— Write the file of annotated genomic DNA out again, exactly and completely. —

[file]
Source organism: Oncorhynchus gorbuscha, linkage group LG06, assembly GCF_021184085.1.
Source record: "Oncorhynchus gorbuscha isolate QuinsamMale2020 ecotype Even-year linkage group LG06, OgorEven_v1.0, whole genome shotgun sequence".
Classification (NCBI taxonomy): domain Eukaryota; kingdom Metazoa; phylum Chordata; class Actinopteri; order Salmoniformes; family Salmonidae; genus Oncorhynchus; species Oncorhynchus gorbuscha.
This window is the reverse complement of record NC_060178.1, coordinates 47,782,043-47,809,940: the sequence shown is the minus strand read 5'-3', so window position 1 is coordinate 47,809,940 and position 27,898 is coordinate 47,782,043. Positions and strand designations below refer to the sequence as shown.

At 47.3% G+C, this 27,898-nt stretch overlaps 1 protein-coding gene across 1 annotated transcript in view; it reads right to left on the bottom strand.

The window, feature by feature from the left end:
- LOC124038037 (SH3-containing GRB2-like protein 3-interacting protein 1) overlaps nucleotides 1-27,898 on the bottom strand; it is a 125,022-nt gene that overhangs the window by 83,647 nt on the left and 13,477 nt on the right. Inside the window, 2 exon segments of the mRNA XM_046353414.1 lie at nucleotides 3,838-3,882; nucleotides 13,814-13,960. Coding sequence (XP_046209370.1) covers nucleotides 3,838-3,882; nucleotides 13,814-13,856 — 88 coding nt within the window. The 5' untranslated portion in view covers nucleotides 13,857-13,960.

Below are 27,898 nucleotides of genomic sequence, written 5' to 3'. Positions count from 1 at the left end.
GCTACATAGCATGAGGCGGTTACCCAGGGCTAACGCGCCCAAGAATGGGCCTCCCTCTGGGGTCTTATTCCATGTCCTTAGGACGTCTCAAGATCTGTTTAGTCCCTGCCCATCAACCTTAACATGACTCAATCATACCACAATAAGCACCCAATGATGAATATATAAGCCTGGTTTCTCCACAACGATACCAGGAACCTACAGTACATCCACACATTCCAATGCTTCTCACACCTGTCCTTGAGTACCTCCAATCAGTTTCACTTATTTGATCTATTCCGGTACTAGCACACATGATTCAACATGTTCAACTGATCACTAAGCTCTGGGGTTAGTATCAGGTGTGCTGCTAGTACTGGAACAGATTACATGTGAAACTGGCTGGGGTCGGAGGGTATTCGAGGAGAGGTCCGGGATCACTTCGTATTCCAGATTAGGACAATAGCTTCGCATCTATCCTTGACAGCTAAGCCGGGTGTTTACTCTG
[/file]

Source organism: Oncorhynchus gorbuscha, linkage group LG06, assembly GCF_021184085.1.
Source record: "Oncorhynchus gorbuscha isolate QuinsamMale2020 ecotype Even-year linkage group LG06, OgorEven_v1.0, whole genome shotgun sequence".
Classification (NCBI taxonomy): domain Eukaryota; kingdom Metazoa; phylum Chordata; class Actinopteri; order Salmoniformes; family Salmonidae; genus Oncorhynchus; species Oncorhynchus gorbuscha.
This window is the reverse complement of record NC_060178.1, coordinates 47,782,043-47,809,940: the sequence shown is the minus strand read 5'-3', so window position 1 is coordinate 47,809,940 and position 27,898 is coordinate 47,782,043. Positions and strand designations below refer to the sequence as shown.

At 47.3% G+C, this 27,898-nt stretch overlaps 1 protein-coding gene across 1 annotated transcript in view; it reads right to left on the bottom strand.

The window, feature by feature from the left end:
- LOC124038037 (SH3-containing GRB2-like protein 3-interacting protein 1) overlaps nucleotides 1-27,898 on the bottom strand; it is a 125,022-nt gene that overhangs the window by 83,647 nt on the left and 13,477 nt on the right. Inside the window, 2 exon segments of the mRNA XM_046353414.1 lie at nucleotides 3,838-3,882; nucleotides 13,814-13,960. Coding sequence (XP_046209370.1) covers nucleotides 3,838-3,882; nucleotides 13,814-13,856 — 88 coding nt within the window. The 5' untranslated portion in view covers nucleotides 13,857-13,960.

Below are 27,898 nucleotides of genomic sequence, written 5' to 3'. Positions count from 1 at the left end.
GCTACATAGCATGAGGCGGTTACCCAGGGCTAACGCGCCCAAGAATGGGCCTCCCTCTGGGGTCTTATTCCATGTCCTTAGGACGTCTCAAGATCTGTTTAGTCCCTGCCCATCAACCTTAACATGACTCAATCATACCACAATAAGCACCCAATGATGAATATATAAGCCTGGTTTCTCCACAACGATACCAGGAACCTACAGTACATCCACACATTCCAATGCTTCTCACACCTGTCCTTGAGTACCTCCAATCAGTTTCACTTATTTGATCTATTCCGGTACTAGCACACATGATTCAACATGTTCAACTGATCACTAAGCTCTGGGGTTAGTATCAGGTGTGCTGCTAGTACTGGAACAGATTACATGTGAAACTGGCTGGGGTCGGAGGGTATTCGAGGAGAGGTCCGGGATCACTTCGTATTCCAGATTAGGACAATAGCTTCGCATCTATCCTTGACAGCTAAGCCGGGTGTTTACTCTG